I will deal with one or two of the points that have been made. It is intended that the scheme will be mandatory. Once the scheme or schemes are in being, it will be an obligation on all estate agents to be members, otherwise they will not be able to operate as estate agents. I am not sure I should chance my luck on trying to do some legal interpretation of the wording now, but the point is that there could be independent consumer redress schemes that were not satisfactory or to the proper standards, and it would be up to the Secretary of State whether a scheme met such a standard before he required all estate agents to be members of it. It is certainly my intention, however, that under the legislation it should be mandatory for estate agents to be members of such a scheme. That is an answer to both the Front Benches opposite.

The problem of having a limited redress scheme as regards the home information pack proposals is that this will be confusing for consumers. People will say, "Well, we can complain, but only on a limited aspect of the purchase transaction". That does not help. When people fall foul of any particular system they like to know, in an open and transparent manner, what their redress is. I fear that, although the Government's motives are good as regards HIPs, and I think it is a welcome step forward, there is a confusing element in having a redress scheme for only a limited part of the house purchase process.

I was also asked about trading standards officers. They perform a useful job but they cover a wide range of goods and services. I seek a specialised service which will cover estate agents. The officers concerned will therefore understand the estate agency business and will be able to develop codes of conduct to establish what is appropriate professional behaviour on the part of estate agents. I hope that will result in a quicker procedure. It would also debar from working estate agents who do not behave professionally and who behave badly. Despite all the good work that trading standards officers do, I understand that they do not have the powers that I mentioned. For that reason I would prefer the scheme I am discussing to be adopted although I accept that trading standards officers do a good job covering a wide range of goods and services. However, the help that they can offer is more limited in the area that I am discussing.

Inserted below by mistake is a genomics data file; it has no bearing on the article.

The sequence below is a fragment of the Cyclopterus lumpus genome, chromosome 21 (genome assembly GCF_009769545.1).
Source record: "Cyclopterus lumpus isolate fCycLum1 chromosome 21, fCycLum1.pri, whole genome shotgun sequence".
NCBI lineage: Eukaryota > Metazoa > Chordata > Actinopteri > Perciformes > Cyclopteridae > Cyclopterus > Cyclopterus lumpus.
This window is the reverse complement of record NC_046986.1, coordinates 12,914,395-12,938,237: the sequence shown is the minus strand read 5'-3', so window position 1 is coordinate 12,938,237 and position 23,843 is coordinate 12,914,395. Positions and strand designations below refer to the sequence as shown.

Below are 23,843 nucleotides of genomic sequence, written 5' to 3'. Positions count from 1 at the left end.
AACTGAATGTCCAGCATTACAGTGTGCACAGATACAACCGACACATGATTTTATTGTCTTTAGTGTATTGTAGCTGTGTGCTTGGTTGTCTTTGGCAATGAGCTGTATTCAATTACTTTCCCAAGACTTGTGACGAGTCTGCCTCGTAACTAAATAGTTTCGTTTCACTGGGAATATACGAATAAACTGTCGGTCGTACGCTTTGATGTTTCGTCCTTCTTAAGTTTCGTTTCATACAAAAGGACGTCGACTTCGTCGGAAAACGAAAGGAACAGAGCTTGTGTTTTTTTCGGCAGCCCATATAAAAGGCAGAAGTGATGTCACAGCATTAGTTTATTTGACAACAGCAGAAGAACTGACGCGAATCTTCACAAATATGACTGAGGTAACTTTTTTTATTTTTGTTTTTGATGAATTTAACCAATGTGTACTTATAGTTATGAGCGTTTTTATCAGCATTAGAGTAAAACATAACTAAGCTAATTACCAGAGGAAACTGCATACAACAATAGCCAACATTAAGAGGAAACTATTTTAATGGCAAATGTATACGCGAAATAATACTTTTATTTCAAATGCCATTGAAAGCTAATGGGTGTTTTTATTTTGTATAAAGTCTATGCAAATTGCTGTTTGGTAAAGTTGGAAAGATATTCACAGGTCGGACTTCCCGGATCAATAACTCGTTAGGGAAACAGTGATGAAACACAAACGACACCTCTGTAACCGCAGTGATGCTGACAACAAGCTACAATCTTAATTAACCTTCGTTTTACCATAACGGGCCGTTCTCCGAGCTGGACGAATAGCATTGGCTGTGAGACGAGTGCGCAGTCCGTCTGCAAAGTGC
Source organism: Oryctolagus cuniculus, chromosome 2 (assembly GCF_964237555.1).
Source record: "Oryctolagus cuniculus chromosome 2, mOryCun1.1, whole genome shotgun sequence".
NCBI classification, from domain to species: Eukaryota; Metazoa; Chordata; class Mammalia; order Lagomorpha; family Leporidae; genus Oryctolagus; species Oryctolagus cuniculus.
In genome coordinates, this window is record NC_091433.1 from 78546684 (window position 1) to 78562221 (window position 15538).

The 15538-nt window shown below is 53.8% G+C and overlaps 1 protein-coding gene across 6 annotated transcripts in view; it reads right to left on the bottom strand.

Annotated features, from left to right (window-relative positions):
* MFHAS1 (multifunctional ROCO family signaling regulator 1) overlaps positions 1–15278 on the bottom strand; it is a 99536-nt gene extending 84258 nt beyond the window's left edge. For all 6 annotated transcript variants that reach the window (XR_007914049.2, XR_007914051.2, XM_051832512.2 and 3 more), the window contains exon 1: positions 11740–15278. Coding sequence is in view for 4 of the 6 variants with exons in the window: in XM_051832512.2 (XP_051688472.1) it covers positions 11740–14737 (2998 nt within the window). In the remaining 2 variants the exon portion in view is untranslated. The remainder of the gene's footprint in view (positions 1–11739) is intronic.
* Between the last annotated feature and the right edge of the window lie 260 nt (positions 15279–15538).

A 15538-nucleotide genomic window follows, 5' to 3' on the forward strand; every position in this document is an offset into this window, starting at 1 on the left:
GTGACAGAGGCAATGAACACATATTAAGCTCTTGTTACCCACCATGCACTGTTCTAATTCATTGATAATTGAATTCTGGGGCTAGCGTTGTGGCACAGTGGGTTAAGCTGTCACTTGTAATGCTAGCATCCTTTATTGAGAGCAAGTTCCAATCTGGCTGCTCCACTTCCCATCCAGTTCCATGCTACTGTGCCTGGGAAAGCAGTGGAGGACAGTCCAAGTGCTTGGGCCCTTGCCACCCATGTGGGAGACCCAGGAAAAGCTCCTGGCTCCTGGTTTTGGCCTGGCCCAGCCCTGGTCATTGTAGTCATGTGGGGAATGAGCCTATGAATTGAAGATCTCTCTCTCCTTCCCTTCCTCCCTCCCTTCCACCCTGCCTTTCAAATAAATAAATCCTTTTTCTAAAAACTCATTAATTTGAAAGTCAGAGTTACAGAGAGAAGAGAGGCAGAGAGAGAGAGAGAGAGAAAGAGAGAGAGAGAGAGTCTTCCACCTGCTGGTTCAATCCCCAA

I welcome the Government's support for the principles underlying the Bill. This Bill is very similar to that introduced by Alan Williams MP, but he did not secure any time for that Bill to be debated and therefore could not evoke the government response which today's debate has elicited. Accepting the principle is fine. The Minister said that the Government intended to take action, but not in this Session. However, many Sessions will follow this one. I very much hope that the Government will consider that this is an urgent matter. Any measure that commands such popular support—I believe that this measure will command popular support—constitutes a win-win situation for the Government. Not all government legislation is necessarily as popular as this measure would be. The Government have every incentive to bring such a measure forward. It is in their interests, but particularly in the interests of house buyers and sellers, to do so.

As regards letting, I understand the technical difficulty that the original legislation—the Estate Agents Act 1979—did not cover lettings and that it might be difficult to amend this Bill sufficiently to include them. However, there is a problem with lettings. Many people are very upset at the way they are treated by estate agents when they seek to rent a property. Therefore, I put it to the Government that the matter is worth considering seriously. However, this Bill may become law before the Government consider that matter. We shall see what progress is made.

I thank noble Lords for the support that they have given the Bill. I shall watch with interest its further progress through this House. It may well become law and save the Government much bother in the next Session.

On Question, Bill read a second time.